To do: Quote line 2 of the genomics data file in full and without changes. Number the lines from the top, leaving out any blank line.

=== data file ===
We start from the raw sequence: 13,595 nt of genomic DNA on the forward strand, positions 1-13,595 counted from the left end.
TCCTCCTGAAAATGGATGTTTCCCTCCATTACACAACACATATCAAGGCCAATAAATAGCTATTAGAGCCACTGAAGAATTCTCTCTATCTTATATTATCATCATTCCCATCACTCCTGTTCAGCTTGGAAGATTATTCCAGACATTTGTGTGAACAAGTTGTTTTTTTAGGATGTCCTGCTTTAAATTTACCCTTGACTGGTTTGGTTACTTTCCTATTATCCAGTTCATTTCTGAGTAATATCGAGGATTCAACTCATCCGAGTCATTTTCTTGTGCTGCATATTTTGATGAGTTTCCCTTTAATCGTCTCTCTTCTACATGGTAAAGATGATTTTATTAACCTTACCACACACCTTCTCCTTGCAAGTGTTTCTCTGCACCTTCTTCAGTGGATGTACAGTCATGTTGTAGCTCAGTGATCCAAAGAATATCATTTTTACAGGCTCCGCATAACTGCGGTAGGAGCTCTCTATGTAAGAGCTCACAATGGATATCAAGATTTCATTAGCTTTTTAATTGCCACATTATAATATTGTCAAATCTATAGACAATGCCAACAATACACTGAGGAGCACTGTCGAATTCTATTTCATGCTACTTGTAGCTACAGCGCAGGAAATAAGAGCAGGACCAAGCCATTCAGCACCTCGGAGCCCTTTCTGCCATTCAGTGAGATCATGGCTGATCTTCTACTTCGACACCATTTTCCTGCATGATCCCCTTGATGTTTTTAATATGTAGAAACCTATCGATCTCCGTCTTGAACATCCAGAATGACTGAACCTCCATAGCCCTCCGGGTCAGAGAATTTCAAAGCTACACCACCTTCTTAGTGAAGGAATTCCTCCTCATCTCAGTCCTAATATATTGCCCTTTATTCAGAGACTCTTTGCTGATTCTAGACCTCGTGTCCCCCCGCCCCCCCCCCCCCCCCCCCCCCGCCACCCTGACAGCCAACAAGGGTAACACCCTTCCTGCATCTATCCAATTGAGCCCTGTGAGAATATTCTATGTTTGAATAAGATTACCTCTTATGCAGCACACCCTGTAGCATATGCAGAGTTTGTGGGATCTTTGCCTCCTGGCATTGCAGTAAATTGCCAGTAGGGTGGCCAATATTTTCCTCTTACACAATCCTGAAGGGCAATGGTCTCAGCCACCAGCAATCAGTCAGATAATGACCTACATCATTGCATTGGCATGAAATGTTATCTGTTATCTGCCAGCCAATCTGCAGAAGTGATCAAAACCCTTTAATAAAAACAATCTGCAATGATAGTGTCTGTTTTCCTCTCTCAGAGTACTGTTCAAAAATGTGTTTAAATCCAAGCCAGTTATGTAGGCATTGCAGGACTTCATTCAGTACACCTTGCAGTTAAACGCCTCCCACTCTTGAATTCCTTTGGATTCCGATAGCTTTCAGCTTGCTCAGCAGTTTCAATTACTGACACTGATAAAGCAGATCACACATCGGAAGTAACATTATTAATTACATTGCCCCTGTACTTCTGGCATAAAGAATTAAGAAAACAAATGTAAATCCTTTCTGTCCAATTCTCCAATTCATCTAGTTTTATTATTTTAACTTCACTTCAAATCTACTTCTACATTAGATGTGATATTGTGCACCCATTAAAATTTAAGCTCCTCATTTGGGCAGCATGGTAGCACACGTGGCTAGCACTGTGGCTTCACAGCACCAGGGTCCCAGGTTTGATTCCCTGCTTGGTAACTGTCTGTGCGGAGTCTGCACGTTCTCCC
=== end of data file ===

TCCTCCTGAAAATGGATGTTTCCCTCCATTACACAACACATATCAAGGCCAATAAATAGCTATTAGAGCCACTGAAGAATTCTCTCTATCTTATATTATCATCATTCCCATCACTCCTGTTCAGCTTGGAAGATTATTCCAGACATTTGTGTGAACAAGTTGTTTTTTTAGGATGTCCTGCTTTAAATTTACCCTTGACTGGTTTGGTTACTTTCCTATTATCCAGTTCATTTCTGAGTAATATCGAGGATTCAACTCATCCGAGTCATTTTCTTGTGCTGCATATTTTGATGAGTTTCCCTTTAATCGTCTCTCTTCTACATGGTAAAGATGATTTTATTAACCTTACCACACACCTTCTCCTTGCAAGTGTTTCTCTGCACCTTCTTCAGTGGATGTACAGTCATGTTGTAGCTCAGTGATCCAAAGAATATCATTTTTACAGGCTCCGCATAACTGCGGTAGGAGCTCTCTATGTAAGAGCTCACAATGGATATCAAGATTTCATTAGCTTTTTAATTGCCACATTATAATATTGTCAAATCTATAGACAATGCCAACAATACACTGAGGAGCACTGTCGAATTCTATTTCATGCTACTTGTAGCTACAGCGCAGGAAATAAGAGCAGGACCAAGCCATTCAGCACCTCGGAGCCCTTTCTGCCATTCAGTGAGATCATGGCTGATCTTCTACTTCGACACCATTTTCCTGCATGATCCCCTTGATGTTTTTAATATGTAGAAACCTATCGATCTCCGTCTTGAACATCCAGAATGACTGAACCTCCATAGCCCTCCGGGTCAGAGAATTTCAAAGCTACACCACCTTCTTAGTGAAGGAATTCCTCCTCATCTCAGTCCTAATATATTGCCCTTTATTCAGAGACTCTTTGCTGATTCTAGACCTCGTGTCCCCCCGCCCCCCCCCCCCCCCCCCCCCCGCCACCCTGACAGCCAACAAGGGTAACACCCTTCCTGCATCTATCCAATTGAGCCCTGTGAGAATATTCTATGTTTGAATAAGATTACCTCTTATGCAGCACACCCTGTAGCATATGCAGAGTTTGTGGGATCTTTGCCTCCTGGCATTGCAGTAAATTGCCAGTAGGGTGGCCAATATTTTCCTCTTACACAATCCTGAAGGGCAATGGTCTCAGCCACCAGCAATCAGTCAGATAATGACCTACATCATTGCATTGGCATGAAATGTTATCTGTTATCTGCCAGCCAATCTGCAGAAGTGATCAAAACCCTTTAATAAAAACAATCTGCAATGATAGTGTCTGTTTTCCTCTCTCAGAGTACTGTTCAAAAATGTGTTTAAATCCAAGCCAGTTATGTAGGCATTGCAGGACTTCATTCAGTACACCTTGCAGTTAAACGCCTCCCACTCTTGAATTCCTTTGGATTCCGATAGCTTTCAGCTTGCTCAGCAGTTTCAATTACTGACACTGATAAAGCAGATCACACATCGGAAGTAACATTATTAATTACATTGCCCCTGTACTTCTGGCATAAAGAATTAAGAAAACAAATGTAAATCCTTTCTGTCCAATTCTCCAATTCATCTAGTTTTATTATTTTAACTTCACTTCAAATCTACTTCTACATTAGATGTGATATTGTGCACCCATTAAAATTTAAGCTCCTCATTTGGGCAGCATGGTAGCACACGTGGCTAGCACTGTGGCTTCACAGCACCAGGGTCCCAGGTTTGATTCCCTGCTTGGTAACTGTCTGTGCGGAGTCTGCACGTTCTCCC